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Occlusal
Considerations
in Implants
CONTENTS
 Introduction
 Terminology
 Significance of occlusion on osseoitegrated implants.
 Occlusal goals for implant prosthodontics.
 Implant protective occlusion(IPO)
 Occlusal schemes
 Occlusal adjustment in implant-supported prosthesis
 Conclusion
INTRODUCTION
 For many years, in fact, for more than 100 years, dentists and researchers have
debated how to identify and define concepts of dental occlusion that could be
applied in diagnostic and therapeutic situations.
 Occlusion has been, and still is to some extent, a controversial issue in what is
now called conventional removable and fixed prosthodontics, and it is not fully
resolved in implant prosthodontics.
 The choice of an occlusal scheme for an implant supported prosthesis is broad
and controversial
 Almost all concepts are based on those developed with natural teeth and are
transposed to implant support systems with almost no modification
TERMINOLOGY (GPT 2005)
 Occlusion :
1: The act or process of closure or of being closed or shut off.
2: The static relationship between the incising or masticating
surfaces of the maxillary or mandibular teeth or tooth analogues.
 Balanced articulation :
The bilateral, simultaneous, anterior and posterior occlusal contact of teeth in
centric and eccentric positions
 Lingualized occlusion :
First described by S. Howard Payne, DDS, in 1941, this form of denture
occlusion articulates the maxillary lingual cusps with the mandibular occlusal
surfaces in centric working and nonworking mandibular positions.
 Mutually protected articulation :
An occlusal scheme in which the posterior teeth prevent excessive contact
of the anterior teeth in maximum intercuspation, and the anterior teeth
disengage the posterior teeth in all mandibular excursive movements.
 Group function occlusion:
An occlusal scheme in which lateral pressure are distributed to all working
side teeth in contrast MPO where lateral pressure are directed only to the
working side canine.
SIGNIFICANCE OF OCCLUSION ON THE
OSSEOINTEGRATED IMPLANTS
 There are no specific defense mechanisms against occlusal forces in implants:
poorly restored occlusion  deleterious effect.
 Prosthesis must be fabricated as accurately as possible in order to achieve long
standing success and occlusion should be key factor in overall success rate.
 Haraldson suggested that in pts OIP, occlusal forces are controlled through
neuromuscular mechanisms via masticatory muscles.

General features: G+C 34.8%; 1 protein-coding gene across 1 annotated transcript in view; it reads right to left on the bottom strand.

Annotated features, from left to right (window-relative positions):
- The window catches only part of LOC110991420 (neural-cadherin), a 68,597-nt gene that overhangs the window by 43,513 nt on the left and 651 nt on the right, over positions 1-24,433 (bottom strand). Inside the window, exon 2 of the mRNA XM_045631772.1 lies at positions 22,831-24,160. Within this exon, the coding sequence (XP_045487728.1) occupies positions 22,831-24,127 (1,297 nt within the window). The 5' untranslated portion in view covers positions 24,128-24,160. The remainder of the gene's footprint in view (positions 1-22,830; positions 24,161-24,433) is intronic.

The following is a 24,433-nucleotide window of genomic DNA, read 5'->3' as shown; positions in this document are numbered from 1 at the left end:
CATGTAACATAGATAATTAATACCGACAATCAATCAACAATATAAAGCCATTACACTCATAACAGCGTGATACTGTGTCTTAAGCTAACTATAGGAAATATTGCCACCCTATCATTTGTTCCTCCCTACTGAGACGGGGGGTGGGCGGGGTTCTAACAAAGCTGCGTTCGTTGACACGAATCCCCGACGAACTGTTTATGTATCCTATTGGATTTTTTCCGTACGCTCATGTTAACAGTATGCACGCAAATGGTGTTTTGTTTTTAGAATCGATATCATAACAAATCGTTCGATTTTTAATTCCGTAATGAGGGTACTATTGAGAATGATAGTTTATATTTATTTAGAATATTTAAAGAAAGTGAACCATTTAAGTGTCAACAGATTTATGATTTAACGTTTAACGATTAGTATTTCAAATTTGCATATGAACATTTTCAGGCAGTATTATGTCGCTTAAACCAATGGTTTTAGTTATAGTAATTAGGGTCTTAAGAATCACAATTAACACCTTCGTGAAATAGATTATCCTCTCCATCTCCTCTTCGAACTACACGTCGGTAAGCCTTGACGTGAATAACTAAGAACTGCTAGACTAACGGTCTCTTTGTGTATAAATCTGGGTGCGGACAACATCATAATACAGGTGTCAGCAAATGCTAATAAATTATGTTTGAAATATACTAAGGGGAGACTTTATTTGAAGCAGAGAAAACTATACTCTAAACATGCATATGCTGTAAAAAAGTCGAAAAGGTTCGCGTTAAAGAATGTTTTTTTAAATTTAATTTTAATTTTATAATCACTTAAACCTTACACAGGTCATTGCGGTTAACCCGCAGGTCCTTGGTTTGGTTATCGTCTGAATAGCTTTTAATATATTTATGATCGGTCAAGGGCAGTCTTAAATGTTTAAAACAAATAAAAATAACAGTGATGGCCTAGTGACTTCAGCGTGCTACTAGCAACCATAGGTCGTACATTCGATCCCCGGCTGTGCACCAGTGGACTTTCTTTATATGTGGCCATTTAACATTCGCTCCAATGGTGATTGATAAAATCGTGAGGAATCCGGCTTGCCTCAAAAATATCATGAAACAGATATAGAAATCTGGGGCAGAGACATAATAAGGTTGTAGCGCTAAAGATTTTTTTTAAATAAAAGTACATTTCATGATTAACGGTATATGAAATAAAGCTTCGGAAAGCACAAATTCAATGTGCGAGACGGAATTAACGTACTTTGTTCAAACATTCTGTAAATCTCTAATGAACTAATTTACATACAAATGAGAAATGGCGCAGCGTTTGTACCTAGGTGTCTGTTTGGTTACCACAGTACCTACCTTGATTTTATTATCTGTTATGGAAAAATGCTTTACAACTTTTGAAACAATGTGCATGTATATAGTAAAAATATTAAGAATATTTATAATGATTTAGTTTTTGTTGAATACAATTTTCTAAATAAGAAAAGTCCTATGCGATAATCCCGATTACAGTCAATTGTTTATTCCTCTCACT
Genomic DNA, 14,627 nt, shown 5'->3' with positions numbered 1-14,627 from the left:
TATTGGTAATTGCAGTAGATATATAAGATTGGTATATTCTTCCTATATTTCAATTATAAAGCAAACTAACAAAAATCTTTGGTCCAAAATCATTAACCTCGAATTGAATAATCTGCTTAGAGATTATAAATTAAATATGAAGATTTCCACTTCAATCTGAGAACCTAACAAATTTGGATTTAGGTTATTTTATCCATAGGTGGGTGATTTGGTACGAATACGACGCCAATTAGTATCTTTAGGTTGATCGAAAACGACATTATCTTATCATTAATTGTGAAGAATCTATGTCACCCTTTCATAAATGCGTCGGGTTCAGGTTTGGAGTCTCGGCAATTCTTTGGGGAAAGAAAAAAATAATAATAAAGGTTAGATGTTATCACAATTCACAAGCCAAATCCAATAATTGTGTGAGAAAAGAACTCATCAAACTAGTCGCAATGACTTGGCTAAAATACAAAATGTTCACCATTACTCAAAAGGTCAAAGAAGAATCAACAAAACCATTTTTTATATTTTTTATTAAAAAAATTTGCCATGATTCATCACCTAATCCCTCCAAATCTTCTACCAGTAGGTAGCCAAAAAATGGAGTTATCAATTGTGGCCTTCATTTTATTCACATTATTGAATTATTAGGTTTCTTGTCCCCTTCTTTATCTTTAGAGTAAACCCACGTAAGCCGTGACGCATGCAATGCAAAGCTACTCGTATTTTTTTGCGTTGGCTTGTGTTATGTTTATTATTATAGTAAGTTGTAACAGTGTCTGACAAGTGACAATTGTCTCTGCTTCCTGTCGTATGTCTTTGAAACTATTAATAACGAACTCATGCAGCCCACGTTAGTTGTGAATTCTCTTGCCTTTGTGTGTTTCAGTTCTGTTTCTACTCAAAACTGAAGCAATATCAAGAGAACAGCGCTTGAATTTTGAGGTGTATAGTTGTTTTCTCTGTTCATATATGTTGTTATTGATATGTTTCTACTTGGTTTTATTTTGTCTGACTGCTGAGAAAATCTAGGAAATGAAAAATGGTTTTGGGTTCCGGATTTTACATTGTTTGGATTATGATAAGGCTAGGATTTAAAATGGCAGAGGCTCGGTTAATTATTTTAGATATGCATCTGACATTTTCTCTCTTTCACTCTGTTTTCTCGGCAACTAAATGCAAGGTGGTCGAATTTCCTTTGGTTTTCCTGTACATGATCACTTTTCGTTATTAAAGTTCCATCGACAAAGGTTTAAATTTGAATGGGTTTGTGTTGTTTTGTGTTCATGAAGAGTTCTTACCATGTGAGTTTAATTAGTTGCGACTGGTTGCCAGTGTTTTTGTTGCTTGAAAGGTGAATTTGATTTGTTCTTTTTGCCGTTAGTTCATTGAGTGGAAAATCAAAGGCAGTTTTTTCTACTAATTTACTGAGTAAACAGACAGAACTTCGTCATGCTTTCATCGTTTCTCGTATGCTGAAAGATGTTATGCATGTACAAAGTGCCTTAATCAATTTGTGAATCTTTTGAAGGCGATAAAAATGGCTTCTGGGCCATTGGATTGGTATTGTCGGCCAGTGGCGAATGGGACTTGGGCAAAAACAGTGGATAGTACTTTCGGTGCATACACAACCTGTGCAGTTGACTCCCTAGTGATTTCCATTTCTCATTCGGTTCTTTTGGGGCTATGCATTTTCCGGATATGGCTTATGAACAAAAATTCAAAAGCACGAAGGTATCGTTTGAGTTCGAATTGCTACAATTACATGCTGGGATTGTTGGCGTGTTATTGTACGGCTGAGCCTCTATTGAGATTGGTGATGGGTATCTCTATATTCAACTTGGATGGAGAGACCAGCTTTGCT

 An impact force can have destructive effects on prosthesis and implants and
supporting bone.
 Teeth should contact simutaneously when mandible closes into maximum
intercuspal position
OCCLUSAL GOALS FOR IMPLANT
PROSTHODONTICS
 Bilateral simultaneous contact.
 No prematurities in retruded contact position. (RCP)
 Smooth, even, lateral, excursive movement with no nonworking interferences.
 Equal distribution of occlusal forces.
 Freedom from deflective contacts in intercuspal position (IP).
 Anterior guidance whenever possible
IMPLANT PROTECTIVE OCCLUSION(IPO)
 A poor occlusal scheme both increases the magnitude of loads and intensifies
mechanical stresses (and strain) at the crest of the bone.
 IPO was previously known as medial positioned-lingualized occlusion. This
occlusal concept refers to an occlusal plane that is often unique and specifically
designed for the restoration of endosteal implant.
 A primary goal of IPO is to maintain the occlusal load that has to be transferred
to the implant body within the physiologic limits of each patient.
IPO adresses several conditions to decrease stress to implant interface
Timing of occlusal contacts:
 The implant has no periodontal membrane, concerns center around the potential
for the “nonmobile” implant to bear the total load of the prosthesis when joined
to the “mobile” natural tooth.
 Four important components may contribute movement to the system:
implant, bone, tooth, and prosthesis.
 The initial difference in vertical
movement of teeth and implants
in the same arch – 28
 Initial occlusal contacts should
account for this difference or
implants will sustain greater
loads
 Occlusal prematurities are ideally eliminated on teeth
before implant reconstruction.
 Thin articulating paper (less than 25m thickness) is then